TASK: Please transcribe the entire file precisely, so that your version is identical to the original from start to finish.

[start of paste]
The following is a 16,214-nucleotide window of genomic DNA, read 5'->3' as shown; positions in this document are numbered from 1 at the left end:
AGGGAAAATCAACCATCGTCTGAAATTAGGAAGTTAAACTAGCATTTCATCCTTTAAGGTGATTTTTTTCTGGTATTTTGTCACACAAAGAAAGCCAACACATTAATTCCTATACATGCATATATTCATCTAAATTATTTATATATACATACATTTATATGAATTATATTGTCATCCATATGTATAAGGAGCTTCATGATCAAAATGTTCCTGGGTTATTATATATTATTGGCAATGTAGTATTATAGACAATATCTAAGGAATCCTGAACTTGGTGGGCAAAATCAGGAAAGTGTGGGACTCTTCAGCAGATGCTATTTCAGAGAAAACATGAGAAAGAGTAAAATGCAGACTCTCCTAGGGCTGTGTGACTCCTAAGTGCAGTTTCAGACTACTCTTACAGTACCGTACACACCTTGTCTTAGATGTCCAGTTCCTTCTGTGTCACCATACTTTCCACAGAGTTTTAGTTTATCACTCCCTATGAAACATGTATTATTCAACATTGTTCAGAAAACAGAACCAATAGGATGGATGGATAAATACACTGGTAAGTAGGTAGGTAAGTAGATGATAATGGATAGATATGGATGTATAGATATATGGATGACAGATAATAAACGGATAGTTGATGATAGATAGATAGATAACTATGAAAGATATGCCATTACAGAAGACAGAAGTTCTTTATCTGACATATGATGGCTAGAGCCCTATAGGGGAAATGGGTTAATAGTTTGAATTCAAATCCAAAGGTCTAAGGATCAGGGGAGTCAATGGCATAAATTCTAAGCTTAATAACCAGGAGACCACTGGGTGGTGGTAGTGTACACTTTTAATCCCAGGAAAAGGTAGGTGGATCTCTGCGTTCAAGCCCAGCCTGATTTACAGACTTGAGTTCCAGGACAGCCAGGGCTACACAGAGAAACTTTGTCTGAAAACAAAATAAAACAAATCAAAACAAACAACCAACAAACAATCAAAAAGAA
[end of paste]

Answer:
The following is a 16,214-nucleotide window of genomic DNA, read 5'->3' as shown; positions in this document are numbered from 1 at the left end:
AGGGAAAATCAACCATCGTCTGAAATTAGGAAGTTAAACTAGCATTTCATCCTTTAAGGTGATTTTTTTCTGGTATTTTGTCACACAAAGAAAGCCAACACATTAATTCCTATACATGCATATATTCATCTAAATTATTTATATATACATACATTTATATGAATTATATTGTCATCCATATGTATAAGGAGCTTCATGATCAAAATGTTCCTGGGTTATTATATATTATTGGCAATGTAGTATTATAGACAATATCTAAGGAATCCTGAACTTGGTGGGCAAAATCAGGAAAGTGTGGGACTCTTCAGCAGATGCTATTTCAGAGAAAACATGAGAAAGAGTAAAATGCAGACTCTCCTAGGGCTGTGTGACTCCTAAGTGCAGTTTCAGACTACTCTTACAGTACCGTACACACCTTGTCTTAGATGTCCAGTTCCTTCTGTGTCACCATACTTTCCACAGAGTTTTAGTTTATCACTCCCTATGAAACATGTATTATTCAACATTGTTCAGAAAACAGAACCAATAGGATGGATGGATAAATACACTGGTAAGTAGGTAGGTAAGTAGATGATAATGGATAGATATGGATGTATAGATATATGGATGACAGATAATAAACGGATAGTTGATGATAGATAGATAGATAACTATGAAAGATATGCCATTACAGAAGACAGAAGTTCTTTATCTGACATATGATGGCTAGAGCCCTATAGGGGAAATGGGTTAATAGTTTGAATTCAAATCCAAAGGTCTAAGGATCAGGGGAGTCAATGGCATAAATTCTAAGCTTAATAACCAGGAGACCACTGGGTGGTGGTAGTGTACACTTTTAATCCCAGGAAAAGGTAGGTGGATCTCTGCGTTCAAGCCCAGCCTGATTTACAGACTTGAGTTCCAGGACAGCCAGGGCTACACAGAGAAACTTTGTCTGAAAACAAAATAAAACAAATCAAAACAAACAACCAACAAACAATCAAAAAGAA